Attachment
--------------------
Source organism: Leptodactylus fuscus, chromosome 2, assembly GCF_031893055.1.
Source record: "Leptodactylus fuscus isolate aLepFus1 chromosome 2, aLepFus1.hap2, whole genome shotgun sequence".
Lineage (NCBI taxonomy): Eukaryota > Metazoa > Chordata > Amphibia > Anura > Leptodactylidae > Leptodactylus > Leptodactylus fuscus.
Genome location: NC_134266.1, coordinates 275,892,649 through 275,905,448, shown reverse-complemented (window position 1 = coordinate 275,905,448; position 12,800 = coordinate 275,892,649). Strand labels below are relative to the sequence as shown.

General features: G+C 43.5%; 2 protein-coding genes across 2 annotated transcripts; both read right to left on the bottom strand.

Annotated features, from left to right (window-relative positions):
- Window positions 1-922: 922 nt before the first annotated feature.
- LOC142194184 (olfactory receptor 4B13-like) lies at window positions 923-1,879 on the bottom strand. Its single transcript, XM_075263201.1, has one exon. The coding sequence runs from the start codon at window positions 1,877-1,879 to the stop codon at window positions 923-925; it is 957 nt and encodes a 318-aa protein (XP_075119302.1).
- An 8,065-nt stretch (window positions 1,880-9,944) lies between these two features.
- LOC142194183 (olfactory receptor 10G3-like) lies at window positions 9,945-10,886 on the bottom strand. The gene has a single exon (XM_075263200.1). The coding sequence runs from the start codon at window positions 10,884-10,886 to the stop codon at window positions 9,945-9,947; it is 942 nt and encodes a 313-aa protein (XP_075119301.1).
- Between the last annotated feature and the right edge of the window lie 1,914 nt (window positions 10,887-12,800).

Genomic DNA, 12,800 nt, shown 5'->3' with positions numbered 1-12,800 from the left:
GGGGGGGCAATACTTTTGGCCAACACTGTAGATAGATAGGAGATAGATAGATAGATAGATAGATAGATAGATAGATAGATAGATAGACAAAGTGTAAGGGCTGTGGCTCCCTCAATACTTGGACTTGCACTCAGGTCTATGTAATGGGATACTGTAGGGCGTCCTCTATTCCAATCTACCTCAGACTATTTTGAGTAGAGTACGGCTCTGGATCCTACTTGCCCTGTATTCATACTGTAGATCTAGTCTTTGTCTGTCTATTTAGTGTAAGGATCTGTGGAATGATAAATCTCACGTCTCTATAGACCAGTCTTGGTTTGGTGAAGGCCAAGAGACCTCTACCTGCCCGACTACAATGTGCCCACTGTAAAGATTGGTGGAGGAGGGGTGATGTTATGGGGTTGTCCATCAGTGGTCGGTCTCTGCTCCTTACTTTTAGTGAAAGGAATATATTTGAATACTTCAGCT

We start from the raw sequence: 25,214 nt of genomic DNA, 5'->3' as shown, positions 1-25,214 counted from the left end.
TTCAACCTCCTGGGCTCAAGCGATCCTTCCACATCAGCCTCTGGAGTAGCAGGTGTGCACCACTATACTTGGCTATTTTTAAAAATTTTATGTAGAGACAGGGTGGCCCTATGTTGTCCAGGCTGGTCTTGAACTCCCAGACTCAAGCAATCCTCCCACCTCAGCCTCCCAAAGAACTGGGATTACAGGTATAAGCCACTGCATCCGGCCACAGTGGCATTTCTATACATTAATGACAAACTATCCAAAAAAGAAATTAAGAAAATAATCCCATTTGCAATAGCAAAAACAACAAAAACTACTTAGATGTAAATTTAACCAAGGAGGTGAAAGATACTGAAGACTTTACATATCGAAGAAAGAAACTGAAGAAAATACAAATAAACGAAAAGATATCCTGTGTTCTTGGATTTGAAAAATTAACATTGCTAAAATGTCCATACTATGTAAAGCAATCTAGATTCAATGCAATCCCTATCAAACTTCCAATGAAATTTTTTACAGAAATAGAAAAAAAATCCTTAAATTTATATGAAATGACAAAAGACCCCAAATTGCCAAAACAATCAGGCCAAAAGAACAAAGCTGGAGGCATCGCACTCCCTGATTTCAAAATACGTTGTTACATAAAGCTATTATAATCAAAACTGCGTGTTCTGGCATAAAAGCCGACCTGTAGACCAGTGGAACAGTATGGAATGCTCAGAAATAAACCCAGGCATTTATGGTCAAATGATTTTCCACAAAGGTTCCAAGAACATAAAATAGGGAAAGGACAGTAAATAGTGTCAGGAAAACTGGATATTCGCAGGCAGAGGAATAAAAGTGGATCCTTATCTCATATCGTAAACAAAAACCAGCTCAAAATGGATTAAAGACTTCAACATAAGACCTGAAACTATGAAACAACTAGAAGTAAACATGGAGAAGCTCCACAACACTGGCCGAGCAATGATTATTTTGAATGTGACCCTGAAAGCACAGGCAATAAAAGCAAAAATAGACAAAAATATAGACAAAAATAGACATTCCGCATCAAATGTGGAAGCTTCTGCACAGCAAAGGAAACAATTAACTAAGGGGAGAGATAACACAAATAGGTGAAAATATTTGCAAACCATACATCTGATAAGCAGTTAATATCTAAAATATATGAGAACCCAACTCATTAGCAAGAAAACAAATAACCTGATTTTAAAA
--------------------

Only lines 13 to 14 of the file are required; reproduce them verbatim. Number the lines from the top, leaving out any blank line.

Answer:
GGGGGGGCAATACTTTTGGCCAACACTGTAGATAGATAGGAGATAGATAGATAGATAGATAGATAGATAGATAGATAGATAGATAGACAAAGTGTAAGGGCTGTGGCTCCCTCAATACTTGGACTTGCACTCAGGTCTATGTAATGGGATACTGTAGGGCGTCCTCTATTCCAATCTACCTCAGACTATTTTGAGTAGAGTACGGCTCTGGATCCTACTTGCCCTGTATTCATACTGTAGATCTAGTCTTTGTCTGTCTATTTAGTGTAAGGATCTGTGGAATGATAAATCTCACGTCTCTATAGACCAGTCTTGGTTTGGTGAAGGCCAAGAGACCTCTACCTGCCCGACTACAATGTGCCCACTGTAAAGATTGGTGGAGGAGGGGTGATGTTATGGGGTTGTCCATCAGTGGTCGGTCTCTGCTCCTTACTTTTAGTGAAAGGAATATATTTGAATACTTCAGCT

We start from the raw sequence: 25,214 nt of genomic DNA, 5'->3' as shown, positions 1-25,214 counted from the left end.